April 11, 2011
Brain Impairment Might Be Less Common in People With HIV Than Originally Suspected
People with HIV might be at much lower risk of brain impairment than a recent study suggested, according to two presentations at the 17th annual conference of the British HIV Association (BHIVA) held April 6 to 8 in Bournemouth, England. The results of the two new studies, reported by the website aidsmap, offer hope to people with HIV and demonstrate the need to understand why brain impairment rates have varied so widely in studies.
A large study of brain impairment in HIV-positive people rocked the research world—and people with HIV alike—when it was first presented two years ago at the Fifth International AIDS Society Conference on HIV Pathogenesis, Treatment and Prevention in Cape Town, South Africa. That data, from the CNS HIV Antiretroviral Therapy Effects Research (CHARTER) study, found that 53 percent of the 1,555 HIV-positive people enrolled in the study had at least mild impairment in brain function. Though the level of impairment was so mild in most people that a specialized series of tests were need to diagnose it, these results nevertheless caused much concern about how HIV would affect the brain as people grew older with the disease.
In contrast to the CHARTER findings, the studies presented at the British HIV conference found that brain impairment was barely more common in people with HIV than in their HIV-negative counterparts.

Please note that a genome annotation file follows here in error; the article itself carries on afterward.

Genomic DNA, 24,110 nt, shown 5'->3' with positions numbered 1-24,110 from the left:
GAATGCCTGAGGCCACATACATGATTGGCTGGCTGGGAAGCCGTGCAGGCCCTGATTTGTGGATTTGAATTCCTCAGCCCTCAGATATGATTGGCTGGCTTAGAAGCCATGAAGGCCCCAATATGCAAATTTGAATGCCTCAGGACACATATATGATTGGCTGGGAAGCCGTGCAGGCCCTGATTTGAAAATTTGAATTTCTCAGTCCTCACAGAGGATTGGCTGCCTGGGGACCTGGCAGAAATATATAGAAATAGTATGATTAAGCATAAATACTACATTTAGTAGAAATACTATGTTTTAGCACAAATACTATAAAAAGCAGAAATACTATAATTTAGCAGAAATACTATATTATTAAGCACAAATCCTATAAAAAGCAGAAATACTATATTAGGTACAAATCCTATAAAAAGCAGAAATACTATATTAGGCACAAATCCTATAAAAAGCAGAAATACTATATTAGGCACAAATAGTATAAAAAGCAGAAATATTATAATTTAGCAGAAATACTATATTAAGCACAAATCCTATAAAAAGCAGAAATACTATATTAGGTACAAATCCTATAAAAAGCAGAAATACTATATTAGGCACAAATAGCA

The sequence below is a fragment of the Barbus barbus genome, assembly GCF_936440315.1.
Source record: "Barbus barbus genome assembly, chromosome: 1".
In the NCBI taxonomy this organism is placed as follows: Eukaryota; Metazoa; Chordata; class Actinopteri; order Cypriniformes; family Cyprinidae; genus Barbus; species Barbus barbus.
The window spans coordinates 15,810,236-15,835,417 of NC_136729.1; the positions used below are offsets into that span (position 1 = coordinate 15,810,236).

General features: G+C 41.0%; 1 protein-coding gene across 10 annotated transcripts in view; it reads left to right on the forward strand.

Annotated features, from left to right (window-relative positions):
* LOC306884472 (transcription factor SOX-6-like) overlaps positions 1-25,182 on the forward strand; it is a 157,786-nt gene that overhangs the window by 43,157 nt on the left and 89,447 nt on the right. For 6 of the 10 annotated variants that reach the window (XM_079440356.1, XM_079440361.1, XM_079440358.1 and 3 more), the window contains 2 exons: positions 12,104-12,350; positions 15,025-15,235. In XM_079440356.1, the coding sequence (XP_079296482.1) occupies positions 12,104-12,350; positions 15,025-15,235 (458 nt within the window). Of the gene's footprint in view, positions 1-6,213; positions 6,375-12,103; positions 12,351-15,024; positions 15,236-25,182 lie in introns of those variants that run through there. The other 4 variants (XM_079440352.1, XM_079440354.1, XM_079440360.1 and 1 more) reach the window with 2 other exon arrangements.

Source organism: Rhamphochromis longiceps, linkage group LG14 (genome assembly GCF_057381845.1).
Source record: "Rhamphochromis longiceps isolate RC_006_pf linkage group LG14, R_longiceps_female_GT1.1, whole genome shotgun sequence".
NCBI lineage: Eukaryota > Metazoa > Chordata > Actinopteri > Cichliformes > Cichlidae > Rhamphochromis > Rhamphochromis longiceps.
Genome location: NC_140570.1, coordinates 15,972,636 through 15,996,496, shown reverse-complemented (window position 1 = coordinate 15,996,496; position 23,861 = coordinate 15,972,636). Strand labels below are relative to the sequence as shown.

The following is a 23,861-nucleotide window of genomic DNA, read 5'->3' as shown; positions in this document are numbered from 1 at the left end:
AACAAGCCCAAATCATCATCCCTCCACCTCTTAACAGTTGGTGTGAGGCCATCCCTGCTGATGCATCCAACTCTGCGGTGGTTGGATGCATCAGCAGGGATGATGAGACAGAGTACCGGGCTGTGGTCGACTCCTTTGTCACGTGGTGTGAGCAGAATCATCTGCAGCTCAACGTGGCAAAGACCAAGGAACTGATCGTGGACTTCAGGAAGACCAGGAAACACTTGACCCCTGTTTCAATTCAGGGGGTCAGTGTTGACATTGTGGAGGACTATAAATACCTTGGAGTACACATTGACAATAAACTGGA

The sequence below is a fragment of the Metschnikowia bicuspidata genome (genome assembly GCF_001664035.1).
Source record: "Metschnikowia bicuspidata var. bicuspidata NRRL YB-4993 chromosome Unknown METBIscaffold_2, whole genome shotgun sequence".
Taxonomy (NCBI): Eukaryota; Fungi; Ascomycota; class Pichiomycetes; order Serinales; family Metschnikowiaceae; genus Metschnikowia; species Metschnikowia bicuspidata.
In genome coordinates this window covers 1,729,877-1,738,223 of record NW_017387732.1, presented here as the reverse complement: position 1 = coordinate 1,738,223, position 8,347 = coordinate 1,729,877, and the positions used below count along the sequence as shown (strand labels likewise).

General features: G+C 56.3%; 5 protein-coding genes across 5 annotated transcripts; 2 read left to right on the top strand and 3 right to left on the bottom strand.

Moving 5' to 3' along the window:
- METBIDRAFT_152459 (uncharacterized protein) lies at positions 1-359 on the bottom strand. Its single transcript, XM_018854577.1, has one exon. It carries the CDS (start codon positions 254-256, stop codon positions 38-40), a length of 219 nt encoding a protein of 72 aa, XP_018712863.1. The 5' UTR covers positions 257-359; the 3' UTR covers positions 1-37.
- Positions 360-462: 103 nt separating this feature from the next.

In the first study, looking at HIV-positive adults, researchers at St Mary’s and Hammersmith Hospitals in west London conducted tests on 101 HIV-positive people being cared for in their HIV clinic who had no previous symptoms of brain problems. They found that 19 percent had at least mild impairment. While that number might seem high, it is far less than the 53 percent found in CHARTER and only a bit higher than the 16 percent found in the general public in England.
In the second study, researchers at the same hospital focused on teens who were born with HIV. They compared cognitive function in 31 HIV-positive teenagers with 14 of their HIV-negative siblings. On two of the tests, which focused on an objective measure of brain impairment, the HIV-positive teens were no more impaired than their HIV-negative brothers and sisters. On only one test was the HIV-positive group more impaired, but that test also puts a great deal of weight on how distressed a person feels about potential memory and thinking problems. Given that depression and anxiety are so much more common in people with HIV, and these disorders can cause thinking and memory problems, the researchers reported that this could largely explain the difference between the two groups.
In all, the researchers conclude that the high percentage of people in the CHARTER study with some level of brain impairment might be due to problems other than HIV, problems that were not present in the two newer studies. CHARTER was much larger than the two St. Mary’s studies, however, and so more research will be needed to better understand what is happening in the brains of people with HIV. In the meantime, the researchers encouraged health care providers to screen for depression and anxiety in people complaining of problems with thinking and memory.
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